The six steps in the program development life cycle are user requirements, problem analysis, program design, program coding, program testing and acceptance. The specific wording of these steps may vary. In some versions of this model, acceptance may be referred to as implementation.
The first step concerns determining the specific problems or needs of the user. This step usually includes brainstorming and research, as well as other sub-stages, such as a feasibility analysis. The problem analysis step is the phase in which the system is defined and the software processes are developed. The program design step is the phase in which the physical system in developed.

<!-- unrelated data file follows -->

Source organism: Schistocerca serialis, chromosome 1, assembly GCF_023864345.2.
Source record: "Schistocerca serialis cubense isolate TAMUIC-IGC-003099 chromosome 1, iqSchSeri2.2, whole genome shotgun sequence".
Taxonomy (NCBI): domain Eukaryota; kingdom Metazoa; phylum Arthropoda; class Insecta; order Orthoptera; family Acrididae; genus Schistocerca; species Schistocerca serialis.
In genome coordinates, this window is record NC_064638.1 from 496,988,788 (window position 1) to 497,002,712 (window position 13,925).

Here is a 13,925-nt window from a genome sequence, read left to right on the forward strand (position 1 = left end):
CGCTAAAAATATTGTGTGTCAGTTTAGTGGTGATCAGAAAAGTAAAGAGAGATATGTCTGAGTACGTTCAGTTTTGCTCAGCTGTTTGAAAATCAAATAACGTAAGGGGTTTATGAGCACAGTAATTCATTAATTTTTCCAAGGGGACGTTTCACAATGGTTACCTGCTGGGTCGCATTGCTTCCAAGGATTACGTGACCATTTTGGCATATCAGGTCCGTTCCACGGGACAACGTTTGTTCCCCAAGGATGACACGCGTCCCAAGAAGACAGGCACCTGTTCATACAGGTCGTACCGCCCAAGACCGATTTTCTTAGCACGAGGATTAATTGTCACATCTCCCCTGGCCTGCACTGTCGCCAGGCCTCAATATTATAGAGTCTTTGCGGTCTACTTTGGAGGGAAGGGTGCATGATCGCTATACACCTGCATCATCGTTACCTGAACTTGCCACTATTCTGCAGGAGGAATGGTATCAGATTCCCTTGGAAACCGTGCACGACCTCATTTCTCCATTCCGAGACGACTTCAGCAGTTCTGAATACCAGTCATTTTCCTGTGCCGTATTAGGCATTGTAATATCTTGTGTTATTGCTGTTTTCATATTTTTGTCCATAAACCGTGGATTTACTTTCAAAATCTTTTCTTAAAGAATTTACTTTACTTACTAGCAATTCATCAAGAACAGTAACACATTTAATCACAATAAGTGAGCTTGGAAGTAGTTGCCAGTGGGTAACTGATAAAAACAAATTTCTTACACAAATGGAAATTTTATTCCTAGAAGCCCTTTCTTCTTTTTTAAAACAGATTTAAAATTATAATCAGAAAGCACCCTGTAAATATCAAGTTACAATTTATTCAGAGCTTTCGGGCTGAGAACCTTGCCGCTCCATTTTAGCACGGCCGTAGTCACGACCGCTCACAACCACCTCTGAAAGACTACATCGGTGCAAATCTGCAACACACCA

Coding takes place in the next step. Specific coding tasks may be assigned to different developers through task allocation. In the fifth step, the program is tested to ensure that it meets the user requirements. During this step, quality analysts test the program for errors. During the acceptance or implementation phase, the program is run by the users. If it runs without any errors, it is considered launched and the program has been accepted.
This model is closely associated with a series of steps referred to as structured systems analysis and design. This is also a six-step process that begins after a user request.